Admissions for teen substance abuse treatment decline
A fascinating report examining the nation's battle with drug addictions released Wednesday shows marked changes over the last decade in which drugs are abused and who seeks treatment. Among the more eyebrow-raising findings is that admissions for substance abuse treatment among youths ages 12 to 17 declined 10% between 2002 and 2008. This plunge came after a 13% increase from 1998 to 2002.
The report, released by the Substance Abuse and Mental Health Services Administration, was based on data from the agency's survey of state-licensed substance abuse treatment facilities across the nation. Most of these facilities receive public funding. The survey also showed that 79% of adolescent treatment admissions involved marijuana as a primary or secondary substance and almost half of the admissions were made through the courts.
Among people of all ages, opiate admissions increased from 16% in 1998 to 20% in 2008 while cocaine admissions declined from 15% to 11%. Marijuana admissions rose from 13% to 17% during that time and stimulant admissions (mainly methamphetamine) rose from 4% to 6%.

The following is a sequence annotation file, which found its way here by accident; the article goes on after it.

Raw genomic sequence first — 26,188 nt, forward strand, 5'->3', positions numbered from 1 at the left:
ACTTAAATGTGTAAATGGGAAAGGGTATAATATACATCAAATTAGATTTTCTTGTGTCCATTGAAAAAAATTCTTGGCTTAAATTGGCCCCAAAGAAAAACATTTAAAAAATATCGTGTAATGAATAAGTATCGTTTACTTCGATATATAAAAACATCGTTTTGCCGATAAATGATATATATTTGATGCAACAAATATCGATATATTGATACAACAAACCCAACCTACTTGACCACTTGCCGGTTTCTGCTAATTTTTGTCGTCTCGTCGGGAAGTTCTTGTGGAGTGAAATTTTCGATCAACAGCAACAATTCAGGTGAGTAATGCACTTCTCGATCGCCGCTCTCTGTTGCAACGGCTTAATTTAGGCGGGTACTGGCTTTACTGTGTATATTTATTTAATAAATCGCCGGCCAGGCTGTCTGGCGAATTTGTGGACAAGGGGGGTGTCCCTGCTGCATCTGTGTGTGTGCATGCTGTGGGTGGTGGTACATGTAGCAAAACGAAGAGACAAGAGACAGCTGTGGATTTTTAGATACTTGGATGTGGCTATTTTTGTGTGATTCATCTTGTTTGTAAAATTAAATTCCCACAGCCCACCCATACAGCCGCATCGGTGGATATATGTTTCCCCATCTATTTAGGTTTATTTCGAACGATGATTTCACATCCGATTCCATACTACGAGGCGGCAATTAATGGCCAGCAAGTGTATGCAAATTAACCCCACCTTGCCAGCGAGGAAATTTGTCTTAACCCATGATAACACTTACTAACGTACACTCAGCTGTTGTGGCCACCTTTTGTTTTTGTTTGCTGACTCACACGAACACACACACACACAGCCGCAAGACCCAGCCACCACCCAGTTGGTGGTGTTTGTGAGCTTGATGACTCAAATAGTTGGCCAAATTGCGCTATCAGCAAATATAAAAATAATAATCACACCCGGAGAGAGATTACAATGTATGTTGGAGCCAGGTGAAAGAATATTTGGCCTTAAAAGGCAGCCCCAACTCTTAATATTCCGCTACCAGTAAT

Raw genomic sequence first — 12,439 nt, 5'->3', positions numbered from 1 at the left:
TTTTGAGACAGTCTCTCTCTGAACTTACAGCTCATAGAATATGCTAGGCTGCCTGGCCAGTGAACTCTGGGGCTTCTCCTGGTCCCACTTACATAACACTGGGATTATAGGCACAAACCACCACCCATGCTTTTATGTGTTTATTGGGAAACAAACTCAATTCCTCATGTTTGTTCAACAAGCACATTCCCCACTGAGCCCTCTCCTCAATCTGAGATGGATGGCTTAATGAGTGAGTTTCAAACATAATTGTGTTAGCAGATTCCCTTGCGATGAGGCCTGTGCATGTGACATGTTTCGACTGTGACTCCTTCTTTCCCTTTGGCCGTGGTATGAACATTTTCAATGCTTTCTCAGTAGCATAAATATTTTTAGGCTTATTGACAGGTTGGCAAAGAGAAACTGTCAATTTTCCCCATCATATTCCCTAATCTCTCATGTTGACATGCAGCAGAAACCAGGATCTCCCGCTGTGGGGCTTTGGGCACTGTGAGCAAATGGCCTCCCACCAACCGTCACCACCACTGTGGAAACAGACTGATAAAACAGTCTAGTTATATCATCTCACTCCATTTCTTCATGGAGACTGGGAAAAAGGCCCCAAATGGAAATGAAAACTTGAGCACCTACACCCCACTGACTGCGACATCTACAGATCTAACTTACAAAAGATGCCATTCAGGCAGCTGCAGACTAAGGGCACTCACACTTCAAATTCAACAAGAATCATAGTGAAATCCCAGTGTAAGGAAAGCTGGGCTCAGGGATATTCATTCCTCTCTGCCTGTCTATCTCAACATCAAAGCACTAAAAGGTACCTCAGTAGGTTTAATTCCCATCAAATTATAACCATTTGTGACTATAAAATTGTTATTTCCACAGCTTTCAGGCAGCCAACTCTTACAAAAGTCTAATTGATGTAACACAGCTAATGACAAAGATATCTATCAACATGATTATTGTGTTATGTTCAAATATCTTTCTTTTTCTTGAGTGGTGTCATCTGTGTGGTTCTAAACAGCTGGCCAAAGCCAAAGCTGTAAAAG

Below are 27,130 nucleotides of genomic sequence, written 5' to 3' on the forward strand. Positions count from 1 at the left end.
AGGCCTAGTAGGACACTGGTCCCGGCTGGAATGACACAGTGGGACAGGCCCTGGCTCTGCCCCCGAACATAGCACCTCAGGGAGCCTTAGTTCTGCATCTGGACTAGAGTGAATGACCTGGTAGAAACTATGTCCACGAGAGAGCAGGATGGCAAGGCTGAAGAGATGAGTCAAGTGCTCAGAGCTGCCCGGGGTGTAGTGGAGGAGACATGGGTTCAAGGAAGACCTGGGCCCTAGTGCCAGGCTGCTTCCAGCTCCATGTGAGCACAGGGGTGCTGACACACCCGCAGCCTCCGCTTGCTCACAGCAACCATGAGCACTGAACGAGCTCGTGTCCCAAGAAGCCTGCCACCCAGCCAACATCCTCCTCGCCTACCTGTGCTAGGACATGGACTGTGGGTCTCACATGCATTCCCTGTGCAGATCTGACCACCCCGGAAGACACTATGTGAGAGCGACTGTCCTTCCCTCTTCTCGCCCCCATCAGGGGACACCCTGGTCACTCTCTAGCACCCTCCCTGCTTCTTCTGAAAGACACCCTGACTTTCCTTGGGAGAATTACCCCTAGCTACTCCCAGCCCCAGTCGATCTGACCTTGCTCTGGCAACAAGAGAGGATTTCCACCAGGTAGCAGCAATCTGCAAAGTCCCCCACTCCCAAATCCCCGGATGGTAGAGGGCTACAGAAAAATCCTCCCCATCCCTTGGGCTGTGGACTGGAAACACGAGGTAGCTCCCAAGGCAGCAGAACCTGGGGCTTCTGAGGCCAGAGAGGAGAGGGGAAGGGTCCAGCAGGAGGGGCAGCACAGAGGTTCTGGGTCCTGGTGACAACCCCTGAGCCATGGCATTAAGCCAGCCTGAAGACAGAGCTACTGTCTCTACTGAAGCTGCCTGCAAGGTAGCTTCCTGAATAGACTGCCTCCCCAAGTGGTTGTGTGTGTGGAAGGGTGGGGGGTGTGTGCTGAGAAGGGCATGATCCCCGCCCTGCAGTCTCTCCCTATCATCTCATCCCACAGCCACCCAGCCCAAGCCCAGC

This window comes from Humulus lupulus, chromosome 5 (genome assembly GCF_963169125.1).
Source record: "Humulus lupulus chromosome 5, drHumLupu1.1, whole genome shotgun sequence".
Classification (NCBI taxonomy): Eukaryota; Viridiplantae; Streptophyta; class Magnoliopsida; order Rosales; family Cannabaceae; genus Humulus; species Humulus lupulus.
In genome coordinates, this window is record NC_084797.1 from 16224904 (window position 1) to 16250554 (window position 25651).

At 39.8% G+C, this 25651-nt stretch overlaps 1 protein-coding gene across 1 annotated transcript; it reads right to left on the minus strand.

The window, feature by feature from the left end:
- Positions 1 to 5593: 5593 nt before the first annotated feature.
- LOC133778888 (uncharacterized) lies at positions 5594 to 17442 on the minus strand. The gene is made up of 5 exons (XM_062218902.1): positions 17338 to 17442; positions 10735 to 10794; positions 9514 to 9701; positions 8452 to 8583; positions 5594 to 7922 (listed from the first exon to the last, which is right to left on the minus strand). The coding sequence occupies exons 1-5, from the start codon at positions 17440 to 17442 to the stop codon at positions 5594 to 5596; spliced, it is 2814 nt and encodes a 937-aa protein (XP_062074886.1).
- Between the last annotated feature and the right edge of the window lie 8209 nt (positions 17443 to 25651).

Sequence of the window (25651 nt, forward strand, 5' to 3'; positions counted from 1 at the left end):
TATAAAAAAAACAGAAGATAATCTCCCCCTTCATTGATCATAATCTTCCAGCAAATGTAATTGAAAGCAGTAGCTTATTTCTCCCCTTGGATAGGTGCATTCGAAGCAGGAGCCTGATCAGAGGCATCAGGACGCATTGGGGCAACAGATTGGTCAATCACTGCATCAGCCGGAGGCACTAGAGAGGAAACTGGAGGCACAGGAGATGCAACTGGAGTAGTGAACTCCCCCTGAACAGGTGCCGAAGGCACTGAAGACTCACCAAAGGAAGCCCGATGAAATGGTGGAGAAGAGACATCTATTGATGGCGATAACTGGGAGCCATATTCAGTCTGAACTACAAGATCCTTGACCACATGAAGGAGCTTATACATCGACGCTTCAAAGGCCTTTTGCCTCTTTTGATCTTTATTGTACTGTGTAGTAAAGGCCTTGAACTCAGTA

- The proportion of treatment admissions attributed to drug abuse alone rose from 26% in 1998 to 37% in 2008 while the proportion of admissions attributed to alcohol abuse alone fell from 27% to 23%.
- The proportion of admissions for abuse of both alcohol and drugs declined from 44% to 38%.
- The abuse of two or more psychoactive drugs in combination accounted for 55% of admissions, typically alcohol and opiates.
In 2000, 24% of those 16 or older in treatment were unemployed compared to 37% in 2008.
The report, entitled the National Admissions to Substance Abuse Treatment, is available on the Web.
-- Shari Roan
Photo credit: SAMHSA